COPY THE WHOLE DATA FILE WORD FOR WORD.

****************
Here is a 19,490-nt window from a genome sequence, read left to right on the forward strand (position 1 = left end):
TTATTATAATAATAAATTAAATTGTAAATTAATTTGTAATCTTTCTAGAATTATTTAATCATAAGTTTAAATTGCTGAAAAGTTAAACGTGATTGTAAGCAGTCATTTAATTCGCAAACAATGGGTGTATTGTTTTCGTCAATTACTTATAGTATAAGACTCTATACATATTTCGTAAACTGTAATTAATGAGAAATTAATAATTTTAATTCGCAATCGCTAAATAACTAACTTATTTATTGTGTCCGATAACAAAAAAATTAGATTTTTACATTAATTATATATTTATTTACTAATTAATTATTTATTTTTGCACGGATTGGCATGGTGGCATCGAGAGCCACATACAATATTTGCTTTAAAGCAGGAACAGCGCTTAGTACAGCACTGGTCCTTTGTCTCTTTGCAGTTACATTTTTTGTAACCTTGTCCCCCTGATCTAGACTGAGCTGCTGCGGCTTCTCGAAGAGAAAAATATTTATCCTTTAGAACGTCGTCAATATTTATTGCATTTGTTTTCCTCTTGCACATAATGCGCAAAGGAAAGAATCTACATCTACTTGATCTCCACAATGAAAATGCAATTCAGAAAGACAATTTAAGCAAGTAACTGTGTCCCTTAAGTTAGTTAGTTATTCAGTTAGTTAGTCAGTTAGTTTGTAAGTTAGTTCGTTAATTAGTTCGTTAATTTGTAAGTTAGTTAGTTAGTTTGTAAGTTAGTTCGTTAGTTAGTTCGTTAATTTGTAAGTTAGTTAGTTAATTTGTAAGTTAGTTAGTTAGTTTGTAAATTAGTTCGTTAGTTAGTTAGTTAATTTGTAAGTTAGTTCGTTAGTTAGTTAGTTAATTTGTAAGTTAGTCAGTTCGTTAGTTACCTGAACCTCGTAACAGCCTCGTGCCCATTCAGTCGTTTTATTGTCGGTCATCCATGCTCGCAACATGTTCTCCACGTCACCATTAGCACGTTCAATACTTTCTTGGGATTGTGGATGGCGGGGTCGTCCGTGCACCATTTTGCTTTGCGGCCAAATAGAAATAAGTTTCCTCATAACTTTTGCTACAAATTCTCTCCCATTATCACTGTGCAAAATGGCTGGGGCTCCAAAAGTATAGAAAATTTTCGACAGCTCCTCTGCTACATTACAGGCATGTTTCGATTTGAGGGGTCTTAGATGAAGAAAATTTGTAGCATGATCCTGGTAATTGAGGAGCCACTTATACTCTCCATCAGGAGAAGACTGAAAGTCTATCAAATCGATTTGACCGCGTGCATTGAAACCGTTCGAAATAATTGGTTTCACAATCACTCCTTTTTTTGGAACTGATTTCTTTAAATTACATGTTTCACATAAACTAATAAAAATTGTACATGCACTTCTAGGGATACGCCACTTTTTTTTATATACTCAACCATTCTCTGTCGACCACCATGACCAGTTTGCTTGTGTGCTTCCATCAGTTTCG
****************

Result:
Here is a 19,490-nt window from a genome sequence, read left to right on the forward strand (position 1 = left end):
TTATTATAATAATAAATTAAATTGTAAATTAATTTGTAATCTTTCTAGAATTATTTAATCATAAGTTTAAATTGCTGAAAAGTTAAACGTGATTGTAAGCAGTCATTTAATTCGCAAACAATGGGTGTATTGTTTTCGTCAATTACTTATAGTATAAGACTCTATACATATTTCGTAAACTGTAATTAATGAGAAATTAATAATTTTAATTCGCAATCGCTAAATAACTAACTTATTTATTGTGTCCGATAACAAAAAAATTAGATTTTTACATTAATTATATATTTATTTACTAATTAATTATTTATTTTTGCACGGATTGGCATGGTGGCATCGAGAGCCACATACAATATTTGCTTTAAAGCAGGAACAGCGCTTAGTACAGCACTGGTCCTTTGTCTCTTTGCAGTTACATTTTTTGTAACCTTGTCCCCCTGATCTAGACTGAGCTGCTGCGGCTTCTCGAAGAGAAAAATATTTATCCTTTAGAACGTCGTCAATATTTATTGCATTTGTTTTCCTCTTGCACATAATGCGCAAAGGAAAGAATCTACATCTACTTGATCTCCACAATGAAAATGCAATTCAGAAAGACAATTTAAGCAAGTAACTGTGTCCCTTAAGTTAGTTAGTTATTCAGTTAGTTAGTCAGTTAGTTTGTAAGTTAGTTCGTTAATTAGTTCGTTAATTTGTAAGTTAGTTAGTTAGTTTGTAAGTTAGTTCGTTAGTTAGTTCGTTAATTTGTAAGTTAGTTAGTTAATTTGTAAGTTAGTTAGTTAGTTTGTAAATTAGTTCGTTAGTTAGTTAGTTAATTTGTAAGTTAGTTCGTTAGTTAGTTAGTTAATTTGTAAGTTAGTCAGTTCGTTAGTTACCTGAACCTCGTAACAGCCTCGTGCCCATTCAGTCGTTTTATTGTCGGTCATCCATGCTCGCAACATGTTCTCCACGTCACCATTAGCACGTTCAATACTTTCTTGGGATTGTGGATGGCGGGGTCGTCCGTGCACCATTTTGCTTTGCGGCCAAATAGAAATAAGTTTCCTCATAACTTTTGCTACAAATTCTCTCCCATTATCACTGTGCAAAATGGCTGGGGCTCCAAAAGTATAGAAAATTTTCGACAGCTCCTCTGCTACATTACAGGCATGTTTCGATTTGAGGGGTCTTAGATGAAGAAAATTTGTAGCATGATCCTGGTAATTGAGGAGCCACTTATACTCTCCATCAGGAGAAGACTGAAAGTCTATCAAATCGATTTGACCGCGTGCATTGAAACCGTTCGAAATAATTGGTTTCACAATCACTCCTTTTTTTGGAACTGATTTCTTTAAATTACATGTTTCACATAAACTAATAAAAATTGTACATGCACTTCTAGGGATACGCCACTTTTTTTTATATACTCAACCATTCTCTGTCGACCACCATGACCAGTTTGCTTGTGTGCTTCCATCAGTTTCG